France concerned about its military presence in Niger after coup
Paris deploys currently 1,500 soldiers in Niger, where a French company also exploits uranium mines
France is concerned about its military presence in Niger after the July 26 coup provoked tensions between the two countries.
Paris called on the junta to liberate President Mohamed Bazoum and evacuate French citizens and other nationals from Niger, but the situation caused a row with the junta when thousands of Nigeriens protested the French presence in front of its embassy and stormed the premises.
France deploys currently 1,500 soldiers in Niger, a West African country rich in uranium but with over 40% of its population living in poverty.
After recent military coups in neighboring Mali and Burkina Faso, France had to shift its troops deployed in the region for counterterrorism purposes to Niger.
Since the coup, Paris has suspended all financial support for Niger and did not recognize the putschists’ decision to suspend agreements concluded in past years.
The French chief of Defense Staff said last week that no withdrawal of the troops from Niger is planned, according to French daily Le Parisien.
France is exploiting uranium mines in Niger, and as it wants to ensure their safety, it is unlikely to withdraw its troops.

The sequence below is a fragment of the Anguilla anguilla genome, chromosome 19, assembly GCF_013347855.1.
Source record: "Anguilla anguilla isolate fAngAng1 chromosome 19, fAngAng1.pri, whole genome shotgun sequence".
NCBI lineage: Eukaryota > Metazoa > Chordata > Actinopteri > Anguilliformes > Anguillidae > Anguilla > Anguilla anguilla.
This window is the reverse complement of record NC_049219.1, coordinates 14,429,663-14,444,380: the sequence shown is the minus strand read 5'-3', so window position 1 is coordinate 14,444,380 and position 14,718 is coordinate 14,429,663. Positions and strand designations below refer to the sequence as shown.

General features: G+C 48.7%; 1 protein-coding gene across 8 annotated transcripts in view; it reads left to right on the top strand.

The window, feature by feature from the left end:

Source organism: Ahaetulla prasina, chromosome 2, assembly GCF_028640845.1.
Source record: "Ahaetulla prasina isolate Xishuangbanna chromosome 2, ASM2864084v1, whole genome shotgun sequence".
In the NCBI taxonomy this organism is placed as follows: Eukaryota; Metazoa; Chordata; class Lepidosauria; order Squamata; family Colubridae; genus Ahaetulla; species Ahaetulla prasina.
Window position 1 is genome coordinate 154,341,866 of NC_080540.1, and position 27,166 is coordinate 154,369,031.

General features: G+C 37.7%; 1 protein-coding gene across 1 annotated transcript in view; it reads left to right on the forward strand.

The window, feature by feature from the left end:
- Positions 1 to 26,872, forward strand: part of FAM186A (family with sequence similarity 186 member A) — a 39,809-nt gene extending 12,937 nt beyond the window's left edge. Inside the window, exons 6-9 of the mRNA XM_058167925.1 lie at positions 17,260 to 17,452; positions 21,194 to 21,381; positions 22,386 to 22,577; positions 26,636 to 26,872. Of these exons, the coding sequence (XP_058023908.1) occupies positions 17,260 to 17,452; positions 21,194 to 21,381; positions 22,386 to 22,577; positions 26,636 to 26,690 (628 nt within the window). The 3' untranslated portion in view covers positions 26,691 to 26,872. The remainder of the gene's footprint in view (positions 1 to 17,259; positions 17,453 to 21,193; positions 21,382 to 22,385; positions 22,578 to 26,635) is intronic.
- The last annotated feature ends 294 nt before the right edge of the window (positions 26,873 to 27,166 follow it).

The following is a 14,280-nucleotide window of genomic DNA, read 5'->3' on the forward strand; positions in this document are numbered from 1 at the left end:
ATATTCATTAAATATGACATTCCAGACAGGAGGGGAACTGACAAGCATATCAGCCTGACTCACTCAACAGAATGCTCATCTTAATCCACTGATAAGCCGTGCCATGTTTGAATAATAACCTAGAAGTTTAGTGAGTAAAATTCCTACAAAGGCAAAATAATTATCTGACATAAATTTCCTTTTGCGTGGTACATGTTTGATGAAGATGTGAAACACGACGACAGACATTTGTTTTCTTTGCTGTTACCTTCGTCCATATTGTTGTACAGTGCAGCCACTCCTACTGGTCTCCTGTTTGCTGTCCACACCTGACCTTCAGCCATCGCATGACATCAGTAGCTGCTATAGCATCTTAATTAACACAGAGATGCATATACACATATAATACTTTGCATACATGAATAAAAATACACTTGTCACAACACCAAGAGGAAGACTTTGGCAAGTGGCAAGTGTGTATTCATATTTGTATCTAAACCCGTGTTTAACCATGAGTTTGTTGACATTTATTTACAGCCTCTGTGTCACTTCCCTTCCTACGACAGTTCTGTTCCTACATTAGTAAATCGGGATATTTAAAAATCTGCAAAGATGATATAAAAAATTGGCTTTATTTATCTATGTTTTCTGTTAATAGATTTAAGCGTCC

More than a week ago, the Economic Community of West African States (ECOWAS) told the junta to reinstate the deposed president within seven days — a period that ended Sunday — or face possible military intervention to restore the constitutional order.
Nigeria, Senegal, Ivory Coast, and Benin have all expressed their willingness to send troops into Niger if ECOWAS endorses the decision to reinstate Bazoum.
But Niger's neighbors Burkina Faso and Mali, both run by military rulers, declared their strong backing for the junta that deposed Bazoum, splitting from the ECOWAS position. This is weakening the probability of military intervention.
A group of soldiers calling themselves the National Council for the Safeguarding of the Country on May 26 detained Bazoum due to the "deteriorating security situation and bad governance," they said in a statement.
Declaring himself head of a transitional government, Gen. Abdourahamane Tchiani vowed not to give into threats to end the coup.
Bazoum was elected in 2021 in Niger’s first democratic power transition since it gained independence from French colonial rule in 1960.
*Writing by Nur Asena ErturkAnadolu Agency website contains only a portion of the news stories offered to subscribers in the AA News Broadcasting System (HAS), and in summarized form. Please contact us for subscription options.